Last meal in NYC, and I spent it with some of my NYC whanau. I honestly love spending time with my NYC whanau and wish I could see them more often. We are all foodies and love catching up. However, my cousins picked this place. It is famous for its wontons. My cousins ordered, and they knew just what to order.
First up was some razor clams, which I think were coated in a Salt and Pepper style. It was, at times, quite spicy as they added in fresh jalapenos (which we don’t get fresh in NZ and was so good). The clams were super fresh, and the dish was so lovely.
Next was half a fried chicken which was also very good. A lovely crispy coating with good seasoning, in some places, so deep-fried you could eat some of the thinner bones. It was just so yummy and tasty. Interestingly, no one ate the white meat as it was dry, and if they had only served it with dark meat, we would have gone with that option.
Next were the pea shots. In NZ, these are expensive, as people don’t harvest these. Instead, they let them mature and grow and produce peas. Once that has happened, the pea shots get all tough and are not worth eating, but if you pick them before they start to flower, their shots are really sweet, and if you cook them in garlic, it is the best Chinese vegetable you can eat. It is so yummy.
Then came the Peking duck, which, interestingly enough were surprised we ordered it as it is a considerable process to have this dish. However, when this arrived, the plate had been modified, so it was easier to create. So here, they use bao buns instead of the thin pancakes, which are already pre-filled for you with the duck and spring onions. The only thing you need to add is the hoisin sauce. However, what was missing was the cucumber. However, this was an excellent dish, just a lot heavier than I expected, so I only ate one of them.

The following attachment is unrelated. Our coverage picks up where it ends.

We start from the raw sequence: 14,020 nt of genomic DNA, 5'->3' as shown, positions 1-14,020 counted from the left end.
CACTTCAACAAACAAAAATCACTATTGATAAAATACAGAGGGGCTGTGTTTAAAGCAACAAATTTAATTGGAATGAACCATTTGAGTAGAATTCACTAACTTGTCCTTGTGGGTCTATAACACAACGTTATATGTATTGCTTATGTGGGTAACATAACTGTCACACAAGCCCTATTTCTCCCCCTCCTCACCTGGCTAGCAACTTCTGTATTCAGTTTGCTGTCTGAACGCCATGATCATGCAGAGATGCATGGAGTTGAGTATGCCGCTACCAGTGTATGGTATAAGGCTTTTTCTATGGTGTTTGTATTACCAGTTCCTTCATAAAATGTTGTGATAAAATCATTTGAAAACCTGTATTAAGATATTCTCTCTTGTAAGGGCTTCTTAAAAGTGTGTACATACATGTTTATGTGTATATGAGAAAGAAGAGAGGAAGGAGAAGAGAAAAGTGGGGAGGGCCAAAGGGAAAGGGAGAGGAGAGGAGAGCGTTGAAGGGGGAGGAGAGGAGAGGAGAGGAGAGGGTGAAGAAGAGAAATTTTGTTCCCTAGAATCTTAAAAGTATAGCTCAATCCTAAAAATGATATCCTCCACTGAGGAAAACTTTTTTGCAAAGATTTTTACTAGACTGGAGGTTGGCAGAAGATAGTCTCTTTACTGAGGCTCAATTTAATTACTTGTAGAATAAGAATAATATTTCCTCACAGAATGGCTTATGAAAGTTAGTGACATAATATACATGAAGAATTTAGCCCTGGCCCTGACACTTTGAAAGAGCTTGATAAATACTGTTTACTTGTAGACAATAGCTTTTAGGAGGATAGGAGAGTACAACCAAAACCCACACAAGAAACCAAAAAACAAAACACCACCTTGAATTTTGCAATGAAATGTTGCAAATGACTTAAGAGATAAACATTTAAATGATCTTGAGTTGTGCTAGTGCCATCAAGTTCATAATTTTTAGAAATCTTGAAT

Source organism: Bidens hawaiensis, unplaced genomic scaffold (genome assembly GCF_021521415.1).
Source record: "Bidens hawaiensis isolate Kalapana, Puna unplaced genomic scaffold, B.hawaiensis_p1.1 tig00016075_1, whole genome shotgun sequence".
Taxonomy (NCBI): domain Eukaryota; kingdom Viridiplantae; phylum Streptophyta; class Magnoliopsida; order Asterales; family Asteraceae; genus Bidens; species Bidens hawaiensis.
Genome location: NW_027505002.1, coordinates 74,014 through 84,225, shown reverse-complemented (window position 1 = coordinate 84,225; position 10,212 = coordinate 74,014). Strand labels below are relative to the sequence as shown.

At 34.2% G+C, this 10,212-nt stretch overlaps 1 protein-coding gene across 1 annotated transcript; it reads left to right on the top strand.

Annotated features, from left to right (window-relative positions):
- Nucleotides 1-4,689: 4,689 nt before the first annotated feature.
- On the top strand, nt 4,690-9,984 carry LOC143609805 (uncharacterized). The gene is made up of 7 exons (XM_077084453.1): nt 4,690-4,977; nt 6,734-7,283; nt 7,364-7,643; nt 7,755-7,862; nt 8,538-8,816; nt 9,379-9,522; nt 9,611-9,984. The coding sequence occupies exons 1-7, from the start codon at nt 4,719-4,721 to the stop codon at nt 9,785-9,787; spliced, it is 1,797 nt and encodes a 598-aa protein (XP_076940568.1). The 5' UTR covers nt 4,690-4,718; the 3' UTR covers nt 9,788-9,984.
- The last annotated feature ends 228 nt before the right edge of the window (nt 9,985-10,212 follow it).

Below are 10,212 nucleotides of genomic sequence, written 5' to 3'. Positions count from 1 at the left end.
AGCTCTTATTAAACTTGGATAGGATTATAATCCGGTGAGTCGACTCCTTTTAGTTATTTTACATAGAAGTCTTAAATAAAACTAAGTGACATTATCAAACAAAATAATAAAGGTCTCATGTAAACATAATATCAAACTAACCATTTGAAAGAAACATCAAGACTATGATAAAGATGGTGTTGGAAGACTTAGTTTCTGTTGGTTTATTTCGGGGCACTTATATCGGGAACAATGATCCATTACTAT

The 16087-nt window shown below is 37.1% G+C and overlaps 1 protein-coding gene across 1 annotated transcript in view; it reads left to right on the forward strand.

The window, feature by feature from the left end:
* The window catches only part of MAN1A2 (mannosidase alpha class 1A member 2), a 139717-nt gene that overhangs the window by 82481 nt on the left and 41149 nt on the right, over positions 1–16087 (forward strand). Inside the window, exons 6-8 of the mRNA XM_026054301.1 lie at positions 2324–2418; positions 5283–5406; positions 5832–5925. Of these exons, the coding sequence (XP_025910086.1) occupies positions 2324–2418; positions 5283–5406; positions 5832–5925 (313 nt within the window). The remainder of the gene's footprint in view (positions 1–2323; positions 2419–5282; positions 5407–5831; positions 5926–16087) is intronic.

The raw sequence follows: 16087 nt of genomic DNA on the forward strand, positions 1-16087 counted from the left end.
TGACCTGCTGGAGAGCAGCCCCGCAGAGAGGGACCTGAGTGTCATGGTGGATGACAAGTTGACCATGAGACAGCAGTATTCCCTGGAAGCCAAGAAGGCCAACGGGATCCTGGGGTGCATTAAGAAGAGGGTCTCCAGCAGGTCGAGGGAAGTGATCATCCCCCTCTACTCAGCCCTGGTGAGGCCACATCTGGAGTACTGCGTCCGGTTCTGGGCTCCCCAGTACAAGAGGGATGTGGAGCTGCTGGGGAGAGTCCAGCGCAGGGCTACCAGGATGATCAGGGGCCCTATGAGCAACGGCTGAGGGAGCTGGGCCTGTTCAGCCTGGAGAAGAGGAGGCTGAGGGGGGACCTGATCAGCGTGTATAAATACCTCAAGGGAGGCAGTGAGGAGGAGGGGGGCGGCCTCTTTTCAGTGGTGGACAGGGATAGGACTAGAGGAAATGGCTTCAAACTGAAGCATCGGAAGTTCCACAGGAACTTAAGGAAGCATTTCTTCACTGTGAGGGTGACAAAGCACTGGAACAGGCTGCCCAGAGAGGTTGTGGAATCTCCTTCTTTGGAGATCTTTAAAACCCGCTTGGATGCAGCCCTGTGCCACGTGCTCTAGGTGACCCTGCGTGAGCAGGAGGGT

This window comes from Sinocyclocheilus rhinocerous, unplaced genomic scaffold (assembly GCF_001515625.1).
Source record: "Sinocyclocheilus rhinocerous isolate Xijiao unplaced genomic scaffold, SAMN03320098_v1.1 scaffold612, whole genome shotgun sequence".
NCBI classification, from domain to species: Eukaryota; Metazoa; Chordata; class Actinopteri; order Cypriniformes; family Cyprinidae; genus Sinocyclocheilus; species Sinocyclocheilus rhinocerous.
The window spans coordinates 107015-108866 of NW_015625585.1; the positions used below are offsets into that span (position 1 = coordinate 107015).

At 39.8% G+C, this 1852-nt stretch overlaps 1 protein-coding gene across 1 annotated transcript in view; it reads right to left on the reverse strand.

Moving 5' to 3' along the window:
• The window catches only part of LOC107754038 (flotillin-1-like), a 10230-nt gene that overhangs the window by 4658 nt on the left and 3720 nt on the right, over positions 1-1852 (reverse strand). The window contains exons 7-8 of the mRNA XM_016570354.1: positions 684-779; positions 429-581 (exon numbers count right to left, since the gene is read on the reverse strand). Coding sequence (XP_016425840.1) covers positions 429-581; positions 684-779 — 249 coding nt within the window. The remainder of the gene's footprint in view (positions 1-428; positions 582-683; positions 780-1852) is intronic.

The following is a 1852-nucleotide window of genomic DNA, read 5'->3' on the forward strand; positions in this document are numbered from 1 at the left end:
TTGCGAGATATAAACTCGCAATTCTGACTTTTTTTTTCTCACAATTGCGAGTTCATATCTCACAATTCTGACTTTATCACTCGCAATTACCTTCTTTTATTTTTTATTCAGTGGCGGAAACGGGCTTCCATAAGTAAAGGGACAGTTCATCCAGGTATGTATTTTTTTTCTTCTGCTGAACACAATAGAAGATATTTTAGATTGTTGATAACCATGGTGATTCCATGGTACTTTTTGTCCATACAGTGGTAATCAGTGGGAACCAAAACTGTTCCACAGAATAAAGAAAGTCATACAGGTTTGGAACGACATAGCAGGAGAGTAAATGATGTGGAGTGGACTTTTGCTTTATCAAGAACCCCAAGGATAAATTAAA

Next was the prawns in a mayo-like sauce with broccoli and candied walnuts. I initially thought the deep-fried prawns were in an white egg sauce, but I was wrong, and the prawns were sweeter due to the mayo. I had to eat this with rice; otherwise, it was too rich for me, but another good dish.
Lastly were the wontons, and we got the three type wontons. They came with the classic version with prawns, then with pork and then another version with prawns and Chinese chives in a bone broth soup. Wow this was a good dish. The soup was super tasty and all three of the different wontons were super good and could see why this place was so popular with the locals.
Overall, so pleased my cousins took me to this place and tried one of their favourite local haunts. An interesting thing about chinese dinning in NYC is that you don’t get a rice bowl and eat your food off a plate. For me, it just makes things super different and just found it weird. It also makes harder to eat rice, but interesting how this has come to be in NYC and even potentially in USA. It is what it is I suppose.
Address: 165 E Broadway, New York, NY 10002
Website: Wu’s Wonton King